Pally: Yeah, all the time. Which is one of the things I love about the show.
Journalist: What little quirks from you’re characters that we’ve seen over the past two seasons are you hoping that we see again?
Pally: You know what, that’s a really hard question to answer because those quirks for us are every day. Like, that’s what we read and what we act. All those mannerisms, I think, once you’re back in and doing the show, you kind of forget that you’re doing them… I mean, would you like to speak to Max? I’ll see if he’s here. [laughter]
Wilson: I think the paj-overalls should come back. I love the singing episode with Megan [Mullally]. Eliza [Coupe], who plays Jane, is a great singer, and I hope we get to do some singing together.
Splitsider: Are there any directions you’d like to take your characters that you haven’t yet?
Pally: To outer space
Wilson: I like the fact that Penny has a boyfriend. I think it’s funny to see someone who’s wanted something so badly and then gets it, and then one will end up hopefully finding issues or driving it into the ground. I think that’s a funny thing, so I’m happy she has a boyfriend.
Pally: I would like to see Max have a job and deal with a boss. I think that would be fun.
Journalist: What kind of job would you like to see him in?
Wilson: I could see you in like a 9 to 5.
Pally: Or something where you have report to someone consistently…
Wilson: …who doesn’t think you’re funny.
Pally: Yeah, someone where I’d be like, “Okay, fatso” and they’re like, “Whoah. I had a quadruple bypass.”
Journalist: Please tell me we’re going to see Derek again.
Pally: Yes… Derek is coming back. Derek has a fun story line with me where I’m having trouble finding my gay identity and Derrick takes me through the gay underworld on kind of a gay vision quest. [laughter]
Journalist: I thought Max was a cub.
Pally: He was a cub, but the years are passing…. he’s not quite a bear anymore, so he’s gotta figure it out.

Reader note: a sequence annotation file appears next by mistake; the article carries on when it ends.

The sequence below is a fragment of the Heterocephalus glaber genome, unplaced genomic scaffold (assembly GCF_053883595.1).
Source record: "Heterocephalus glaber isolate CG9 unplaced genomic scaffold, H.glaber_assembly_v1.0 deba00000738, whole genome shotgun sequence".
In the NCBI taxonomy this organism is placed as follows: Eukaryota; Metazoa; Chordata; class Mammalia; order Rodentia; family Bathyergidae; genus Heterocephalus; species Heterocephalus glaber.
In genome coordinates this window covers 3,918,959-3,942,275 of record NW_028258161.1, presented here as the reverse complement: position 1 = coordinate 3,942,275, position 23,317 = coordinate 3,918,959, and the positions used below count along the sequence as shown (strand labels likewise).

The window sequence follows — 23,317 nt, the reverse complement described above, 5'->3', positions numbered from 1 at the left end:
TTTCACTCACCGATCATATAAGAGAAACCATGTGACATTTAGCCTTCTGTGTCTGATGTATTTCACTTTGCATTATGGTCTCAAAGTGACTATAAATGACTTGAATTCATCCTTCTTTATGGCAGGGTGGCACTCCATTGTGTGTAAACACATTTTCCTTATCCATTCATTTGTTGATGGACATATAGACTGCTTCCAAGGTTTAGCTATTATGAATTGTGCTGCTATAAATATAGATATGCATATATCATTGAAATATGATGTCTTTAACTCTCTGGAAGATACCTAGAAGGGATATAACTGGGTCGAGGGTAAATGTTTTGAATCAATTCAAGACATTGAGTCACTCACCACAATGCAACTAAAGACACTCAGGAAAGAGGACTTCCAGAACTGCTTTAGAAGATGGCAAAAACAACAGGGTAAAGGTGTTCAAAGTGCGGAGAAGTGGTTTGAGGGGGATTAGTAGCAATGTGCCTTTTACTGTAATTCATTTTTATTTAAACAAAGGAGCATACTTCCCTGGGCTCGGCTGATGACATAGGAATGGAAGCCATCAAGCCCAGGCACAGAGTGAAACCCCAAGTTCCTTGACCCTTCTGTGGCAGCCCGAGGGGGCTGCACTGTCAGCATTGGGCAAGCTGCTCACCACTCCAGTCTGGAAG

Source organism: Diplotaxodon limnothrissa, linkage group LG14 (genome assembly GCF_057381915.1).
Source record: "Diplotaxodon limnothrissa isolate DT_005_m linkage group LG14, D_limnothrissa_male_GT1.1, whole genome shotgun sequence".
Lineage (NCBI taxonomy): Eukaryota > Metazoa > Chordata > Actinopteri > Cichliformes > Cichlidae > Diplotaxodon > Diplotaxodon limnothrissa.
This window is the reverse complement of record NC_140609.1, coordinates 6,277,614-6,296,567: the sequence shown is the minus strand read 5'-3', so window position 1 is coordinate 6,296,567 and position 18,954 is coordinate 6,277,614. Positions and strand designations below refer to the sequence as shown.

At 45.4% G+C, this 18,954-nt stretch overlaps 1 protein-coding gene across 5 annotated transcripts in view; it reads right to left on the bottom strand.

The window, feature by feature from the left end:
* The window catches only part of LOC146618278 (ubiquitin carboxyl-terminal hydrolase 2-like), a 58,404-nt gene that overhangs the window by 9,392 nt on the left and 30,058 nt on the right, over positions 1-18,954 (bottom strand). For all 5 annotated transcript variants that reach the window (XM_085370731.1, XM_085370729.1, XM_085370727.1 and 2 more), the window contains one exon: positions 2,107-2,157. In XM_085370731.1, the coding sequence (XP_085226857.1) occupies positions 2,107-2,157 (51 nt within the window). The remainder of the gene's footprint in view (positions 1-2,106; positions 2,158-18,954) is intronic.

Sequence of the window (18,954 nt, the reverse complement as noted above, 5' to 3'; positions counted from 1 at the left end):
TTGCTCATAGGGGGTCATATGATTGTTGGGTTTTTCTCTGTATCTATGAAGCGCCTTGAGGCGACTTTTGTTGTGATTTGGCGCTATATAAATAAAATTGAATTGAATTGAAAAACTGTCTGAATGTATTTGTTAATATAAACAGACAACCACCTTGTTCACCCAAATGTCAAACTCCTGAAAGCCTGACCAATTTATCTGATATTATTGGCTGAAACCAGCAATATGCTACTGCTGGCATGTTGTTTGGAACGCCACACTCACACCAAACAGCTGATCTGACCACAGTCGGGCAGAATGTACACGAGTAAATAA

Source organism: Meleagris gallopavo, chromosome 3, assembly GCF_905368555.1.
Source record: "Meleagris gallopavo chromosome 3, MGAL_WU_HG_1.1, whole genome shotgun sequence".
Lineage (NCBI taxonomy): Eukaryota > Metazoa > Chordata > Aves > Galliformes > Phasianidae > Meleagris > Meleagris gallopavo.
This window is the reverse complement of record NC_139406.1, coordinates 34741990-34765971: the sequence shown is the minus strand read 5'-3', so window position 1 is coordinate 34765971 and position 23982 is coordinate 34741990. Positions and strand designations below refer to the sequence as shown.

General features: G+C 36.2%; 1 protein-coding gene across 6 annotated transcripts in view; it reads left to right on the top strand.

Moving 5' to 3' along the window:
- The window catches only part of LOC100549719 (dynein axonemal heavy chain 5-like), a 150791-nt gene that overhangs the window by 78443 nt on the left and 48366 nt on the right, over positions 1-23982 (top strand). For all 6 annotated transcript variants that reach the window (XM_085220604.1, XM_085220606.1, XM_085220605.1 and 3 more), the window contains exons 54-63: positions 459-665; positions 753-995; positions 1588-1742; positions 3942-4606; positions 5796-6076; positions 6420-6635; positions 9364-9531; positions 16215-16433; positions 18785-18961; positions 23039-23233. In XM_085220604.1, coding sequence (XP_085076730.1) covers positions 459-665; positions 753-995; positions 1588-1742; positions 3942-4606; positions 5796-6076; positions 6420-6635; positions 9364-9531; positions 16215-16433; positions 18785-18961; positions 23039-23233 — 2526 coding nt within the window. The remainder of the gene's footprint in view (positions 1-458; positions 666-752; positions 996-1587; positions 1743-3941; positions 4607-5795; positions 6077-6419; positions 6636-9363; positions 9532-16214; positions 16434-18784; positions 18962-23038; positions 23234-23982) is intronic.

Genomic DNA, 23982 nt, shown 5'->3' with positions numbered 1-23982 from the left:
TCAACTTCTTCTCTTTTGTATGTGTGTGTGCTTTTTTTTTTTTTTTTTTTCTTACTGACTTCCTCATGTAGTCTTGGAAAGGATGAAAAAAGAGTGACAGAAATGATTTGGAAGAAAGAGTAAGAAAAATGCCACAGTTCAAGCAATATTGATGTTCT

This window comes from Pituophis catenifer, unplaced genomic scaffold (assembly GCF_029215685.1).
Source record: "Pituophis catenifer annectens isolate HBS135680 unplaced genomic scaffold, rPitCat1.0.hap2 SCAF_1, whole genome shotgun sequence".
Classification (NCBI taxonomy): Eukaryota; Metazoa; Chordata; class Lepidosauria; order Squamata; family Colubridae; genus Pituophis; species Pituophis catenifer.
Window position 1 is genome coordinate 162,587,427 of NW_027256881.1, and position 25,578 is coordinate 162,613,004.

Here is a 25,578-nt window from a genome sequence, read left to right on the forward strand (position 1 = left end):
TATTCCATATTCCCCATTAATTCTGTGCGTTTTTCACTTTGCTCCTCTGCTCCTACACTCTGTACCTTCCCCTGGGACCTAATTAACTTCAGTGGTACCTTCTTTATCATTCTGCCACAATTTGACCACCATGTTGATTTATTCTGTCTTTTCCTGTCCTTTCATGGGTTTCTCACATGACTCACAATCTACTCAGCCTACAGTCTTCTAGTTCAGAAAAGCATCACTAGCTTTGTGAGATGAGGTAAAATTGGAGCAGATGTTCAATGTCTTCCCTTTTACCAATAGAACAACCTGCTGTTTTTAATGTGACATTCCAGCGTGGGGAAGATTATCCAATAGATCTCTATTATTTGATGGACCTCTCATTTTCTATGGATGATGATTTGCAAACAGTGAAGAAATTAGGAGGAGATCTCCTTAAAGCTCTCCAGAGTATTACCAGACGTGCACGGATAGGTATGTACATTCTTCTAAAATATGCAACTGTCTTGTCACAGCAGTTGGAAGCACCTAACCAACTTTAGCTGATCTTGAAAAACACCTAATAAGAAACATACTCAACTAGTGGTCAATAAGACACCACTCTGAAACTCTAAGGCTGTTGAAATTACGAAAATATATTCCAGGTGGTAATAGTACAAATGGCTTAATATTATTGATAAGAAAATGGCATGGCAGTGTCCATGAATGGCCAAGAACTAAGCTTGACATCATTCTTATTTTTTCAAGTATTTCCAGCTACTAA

Wilson: Not quite a bear, not yet a woman.
Journalist: But still single?
Pally: Still single, yeah.
Wilson: There’s a real funny story coming up with us… A friend of ours had a dieting tip that the writers heard about, and they put it into an episode where Penny’s coaching Max on how to not call a guy too much if you don’t want to call him, and how to lose weight, which is to take NyQuil and drug yourself around 4pm so you sleep through the night. So you don’t call anyone and you lose weight. And they become NyQuil addicts and never leave the apartment. And we think we look great. [laughter]
Pally: I like that stuff. I like when they treat Max and Penny like girlfriends. That to me is some fun stuff.
Journalist: The great thing about this is series is, although there’s a lot at stake and there’s a lot of comedy, it’s relatable. Do you ever find yourself [in moments where you’re] thinking this could be on the show?
Pally: I don’t, but all my relatives do. [laughter] Every Passover, I hear, “This should be one of your skits on the show. One of your little to-dos.” Yeah, I don’t. When I’m done with work, I’m done with work. I don’t think about it.
Wilson: I think about it a lot. It’s my job.
Pally: Yeah, I know. You take it seriously. I don’t take it seriously. I lucked into this, and I try to treat it that way so it’s fun. No, sure I think some of the stuff comes up and sometimes you think Penny would do something like that.
Wilson: I do. I think so many things’ll happen with my girlfriends that maybe the writers don’t think are funny, but I always think this could be on the show. But then we love the writers.
Pally: But then we don’t say anything. [laughs]
Wilson: Because I’ve forgotten by the time I get to set.
New episodes of ‘Happy Endings’ air Tuesday nights at 9/8c on ABC.